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FRI0525 Association of dysmobility syndrome with fracture risk in the mros cohort
  1. B Buehring1,2,
  2. BL Lewis1,
  3. KE Hansen1,
  4. SR Cummings3,
  5. NE Lane4,
  6. N Binkley1,
  7. KE Ensrud5,
  8. PM Cawthon3
  1. 1Department of Medicine, University of Wisconsin-Madison, Madison, United States
  2. 2Rheumazentrum Ruhrgebiet, Herne, Germany
  3. 3California Pacific Medical Center Research Institute, San Francisco
  4. 4University of California - Davis, Sacramento
  5. 5University of Minnesota, Minneapolis, United States

Abstract

Background Osteoporosis, obesity and sarcopenia are risk factors for fractures and their combination has a negative effect on musculoskeletal health (MSKH). We proposed a score-based approach to define this combination as “dysmobility syndrome (DS)”. DS increases mortality in the NHANES cohort but no data exist on fracture risk. The most widely used fracture risk calculator, the WHO FRAX® tool, does not include several measures of MSKH such as physical function, muscle mass or falls. In this analysis of the Osteoporotic Fractures in Men (MrOS) cohort, we examine whether individuals with impaired MSKH/DS have a higher incidence of fragility fractures and whether this composite score confers additional risk for fracture, beyond risk estimates provided by FRAX®.

Objectives In this analysis of the Osteoporotic Fractures in Men (MrOS) cohort, we examine whether individuals with impaired MSKH/DS have a higher incidence of fragility fractures and whether this composite score confers additional risk for fracture, beyond risk estimates provided by FRAX®.

Methods The MrOS cohort was utilized in this study. The score-based approach to define DS includes six factors with one point assigned to each: appendicular lean mass/height2 <7.26 kg/m2, body fat >30%, T-score ≤-2.5, grip strength <30 kg, gait speed <1.0 m/s, and falls in last 12 months. A score ≥3 indicated DS. We use odds ratios and cox proportional hazard models to analyze risks of major osteoporotic fracture (MOF). Men were censored at the time of fracture or last follow up. We determined the hazards of fracture using presence of dysmobility syndrome, the FRAX® score, and the FRAX® score in quartiles. We used the program R (www.rproject.org) to perform all analyses.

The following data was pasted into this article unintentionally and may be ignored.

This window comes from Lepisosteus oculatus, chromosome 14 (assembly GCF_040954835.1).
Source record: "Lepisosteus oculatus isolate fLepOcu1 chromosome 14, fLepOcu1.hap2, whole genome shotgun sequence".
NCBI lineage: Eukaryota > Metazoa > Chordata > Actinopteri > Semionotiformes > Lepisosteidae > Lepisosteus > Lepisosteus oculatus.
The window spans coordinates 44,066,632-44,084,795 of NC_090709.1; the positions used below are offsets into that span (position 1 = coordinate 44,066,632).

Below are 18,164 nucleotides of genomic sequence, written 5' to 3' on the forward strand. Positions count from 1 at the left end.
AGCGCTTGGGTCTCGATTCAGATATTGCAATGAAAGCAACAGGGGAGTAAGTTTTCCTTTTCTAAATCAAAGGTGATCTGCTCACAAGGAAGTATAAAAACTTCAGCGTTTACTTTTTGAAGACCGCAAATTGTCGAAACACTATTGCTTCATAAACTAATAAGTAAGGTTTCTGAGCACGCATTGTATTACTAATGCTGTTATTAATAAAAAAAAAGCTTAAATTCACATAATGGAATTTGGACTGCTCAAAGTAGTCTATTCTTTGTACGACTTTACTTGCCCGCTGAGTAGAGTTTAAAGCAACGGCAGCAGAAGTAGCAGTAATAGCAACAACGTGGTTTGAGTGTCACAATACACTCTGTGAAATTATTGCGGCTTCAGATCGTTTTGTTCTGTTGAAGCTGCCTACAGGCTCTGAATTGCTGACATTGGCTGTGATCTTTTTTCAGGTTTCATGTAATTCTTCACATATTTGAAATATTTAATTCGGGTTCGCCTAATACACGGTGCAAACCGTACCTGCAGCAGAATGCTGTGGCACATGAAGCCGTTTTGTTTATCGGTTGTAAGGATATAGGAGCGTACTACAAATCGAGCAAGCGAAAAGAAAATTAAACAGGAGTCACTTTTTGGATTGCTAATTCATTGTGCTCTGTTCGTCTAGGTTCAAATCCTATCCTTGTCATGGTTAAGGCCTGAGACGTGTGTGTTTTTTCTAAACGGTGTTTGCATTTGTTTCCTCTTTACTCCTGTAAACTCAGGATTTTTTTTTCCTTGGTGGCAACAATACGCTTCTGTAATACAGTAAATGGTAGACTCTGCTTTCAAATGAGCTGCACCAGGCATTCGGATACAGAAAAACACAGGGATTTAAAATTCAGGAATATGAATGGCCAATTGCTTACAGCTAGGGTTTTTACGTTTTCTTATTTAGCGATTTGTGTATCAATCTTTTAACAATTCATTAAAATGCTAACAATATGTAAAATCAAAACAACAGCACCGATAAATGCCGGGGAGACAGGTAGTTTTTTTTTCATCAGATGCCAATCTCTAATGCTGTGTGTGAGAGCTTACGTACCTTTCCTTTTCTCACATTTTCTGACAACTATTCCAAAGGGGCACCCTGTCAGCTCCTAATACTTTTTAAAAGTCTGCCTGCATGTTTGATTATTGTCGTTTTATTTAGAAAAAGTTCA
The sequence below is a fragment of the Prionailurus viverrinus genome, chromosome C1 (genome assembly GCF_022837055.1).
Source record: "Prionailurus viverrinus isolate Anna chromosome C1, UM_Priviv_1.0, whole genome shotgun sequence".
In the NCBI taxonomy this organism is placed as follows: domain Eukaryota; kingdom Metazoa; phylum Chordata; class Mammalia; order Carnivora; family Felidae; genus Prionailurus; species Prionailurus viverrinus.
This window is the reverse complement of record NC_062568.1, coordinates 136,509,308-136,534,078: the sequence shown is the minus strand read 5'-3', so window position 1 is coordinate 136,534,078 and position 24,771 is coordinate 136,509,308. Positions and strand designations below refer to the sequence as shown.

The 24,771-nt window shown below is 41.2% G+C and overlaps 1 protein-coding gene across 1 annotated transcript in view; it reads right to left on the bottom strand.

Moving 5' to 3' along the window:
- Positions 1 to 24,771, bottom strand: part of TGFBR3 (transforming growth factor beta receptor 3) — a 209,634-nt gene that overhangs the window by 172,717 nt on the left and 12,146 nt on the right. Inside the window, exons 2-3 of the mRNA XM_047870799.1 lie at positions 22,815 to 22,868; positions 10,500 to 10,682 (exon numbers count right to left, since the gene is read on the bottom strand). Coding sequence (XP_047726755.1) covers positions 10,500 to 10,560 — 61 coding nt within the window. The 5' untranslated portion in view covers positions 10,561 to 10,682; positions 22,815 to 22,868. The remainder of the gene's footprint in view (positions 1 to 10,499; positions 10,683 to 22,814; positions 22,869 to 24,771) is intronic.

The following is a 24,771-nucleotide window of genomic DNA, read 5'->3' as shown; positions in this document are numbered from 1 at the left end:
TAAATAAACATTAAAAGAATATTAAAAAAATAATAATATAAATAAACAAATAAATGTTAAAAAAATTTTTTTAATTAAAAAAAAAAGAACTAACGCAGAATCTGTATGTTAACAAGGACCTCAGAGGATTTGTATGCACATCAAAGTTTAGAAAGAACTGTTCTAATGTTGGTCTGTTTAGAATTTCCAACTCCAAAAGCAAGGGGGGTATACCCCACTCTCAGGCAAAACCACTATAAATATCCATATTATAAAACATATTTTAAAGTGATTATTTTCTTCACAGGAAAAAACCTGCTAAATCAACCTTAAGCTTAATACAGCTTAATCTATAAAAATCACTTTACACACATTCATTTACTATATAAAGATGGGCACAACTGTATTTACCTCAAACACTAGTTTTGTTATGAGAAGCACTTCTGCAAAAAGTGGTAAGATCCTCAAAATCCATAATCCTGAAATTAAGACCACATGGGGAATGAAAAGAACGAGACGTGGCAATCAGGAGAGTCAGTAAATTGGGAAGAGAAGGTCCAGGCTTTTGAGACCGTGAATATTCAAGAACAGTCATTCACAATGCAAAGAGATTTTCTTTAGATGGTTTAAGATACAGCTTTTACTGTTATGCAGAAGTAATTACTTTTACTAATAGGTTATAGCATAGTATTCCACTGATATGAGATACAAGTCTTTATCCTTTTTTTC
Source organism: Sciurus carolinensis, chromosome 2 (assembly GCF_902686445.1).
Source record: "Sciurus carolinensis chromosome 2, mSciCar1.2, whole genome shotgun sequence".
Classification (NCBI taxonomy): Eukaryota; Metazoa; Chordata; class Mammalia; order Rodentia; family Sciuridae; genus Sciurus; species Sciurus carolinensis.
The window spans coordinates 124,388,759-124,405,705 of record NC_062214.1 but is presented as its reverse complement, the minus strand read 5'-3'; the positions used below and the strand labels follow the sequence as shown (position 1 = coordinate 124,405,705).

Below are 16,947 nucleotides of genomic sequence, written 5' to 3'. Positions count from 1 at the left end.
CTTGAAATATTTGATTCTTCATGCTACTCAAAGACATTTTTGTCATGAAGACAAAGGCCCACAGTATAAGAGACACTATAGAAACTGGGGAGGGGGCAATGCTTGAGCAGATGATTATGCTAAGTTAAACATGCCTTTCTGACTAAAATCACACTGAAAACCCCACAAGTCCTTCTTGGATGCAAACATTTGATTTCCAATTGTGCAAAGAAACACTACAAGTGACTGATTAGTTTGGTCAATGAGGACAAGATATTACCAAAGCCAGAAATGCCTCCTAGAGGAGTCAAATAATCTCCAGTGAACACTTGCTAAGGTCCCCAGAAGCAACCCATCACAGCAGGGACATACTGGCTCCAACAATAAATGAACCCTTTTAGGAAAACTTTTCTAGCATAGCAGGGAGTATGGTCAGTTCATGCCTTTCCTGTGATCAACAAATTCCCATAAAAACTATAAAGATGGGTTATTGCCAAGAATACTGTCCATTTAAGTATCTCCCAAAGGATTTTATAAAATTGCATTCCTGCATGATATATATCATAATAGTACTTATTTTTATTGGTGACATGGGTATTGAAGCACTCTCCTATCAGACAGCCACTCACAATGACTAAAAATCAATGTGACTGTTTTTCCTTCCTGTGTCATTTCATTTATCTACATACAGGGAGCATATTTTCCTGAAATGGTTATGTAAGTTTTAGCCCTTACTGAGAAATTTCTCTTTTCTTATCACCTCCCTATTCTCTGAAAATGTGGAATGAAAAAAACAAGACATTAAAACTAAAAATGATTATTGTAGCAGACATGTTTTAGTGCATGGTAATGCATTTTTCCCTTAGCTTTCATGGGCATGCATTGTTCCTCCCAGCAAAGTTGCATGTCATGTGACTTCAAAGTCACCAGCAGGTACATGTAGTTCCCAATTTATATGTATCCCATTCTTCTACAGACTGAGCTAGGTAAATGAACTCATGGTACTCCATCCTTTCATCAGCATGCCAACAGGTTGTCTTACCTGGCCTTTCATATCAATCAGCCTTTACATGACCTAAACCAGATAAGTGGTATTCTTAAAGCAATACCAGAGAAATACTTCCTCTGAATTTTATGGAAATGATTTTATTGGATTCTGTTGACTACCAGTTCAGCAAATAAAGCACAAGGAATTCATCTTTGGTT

Results 5827 men ages 74±6 years with a mean BMI of 27.4±3.8 kg/m2 had complete data necessary for this analysis. 391 males (6.7%) met criteria for DS. 571 (10%) experienced a MOF including 245 (4%) hip fractures. DS increased the hazards of major osteoporotic (HR 3.31, 95% CI, 2.58, 4.23) and hip (HR 3.48, 95% CI 2.41, 5.03) fractures. In adjusted models, DS and elevated FRAX® risk each increased the hazards of major osteoporotic and hip fracture. Interaction models showed no significant interaction between the presence of DS and FRAX® score for major osteoporotic (p=0.184) or hip (p=0.177) fractures.

Table 1.

Cox Proportional Hazard Models for Fracture

Conclusions DS was associated with increased MOF fracture incidence even after adjusting for quartiles of FRAX® risk in this cohort of older men. Our study suggests that using a composite assessment of MSKH in addition to already available tools such as FRAX® may improve identification of individuals at high fracture risk. Additional analyses are necessary to examine whether this approach can better distinguish between those who will fracture and who will not and whether the results can be reproduced in women.

Disclosure of Interest None declared

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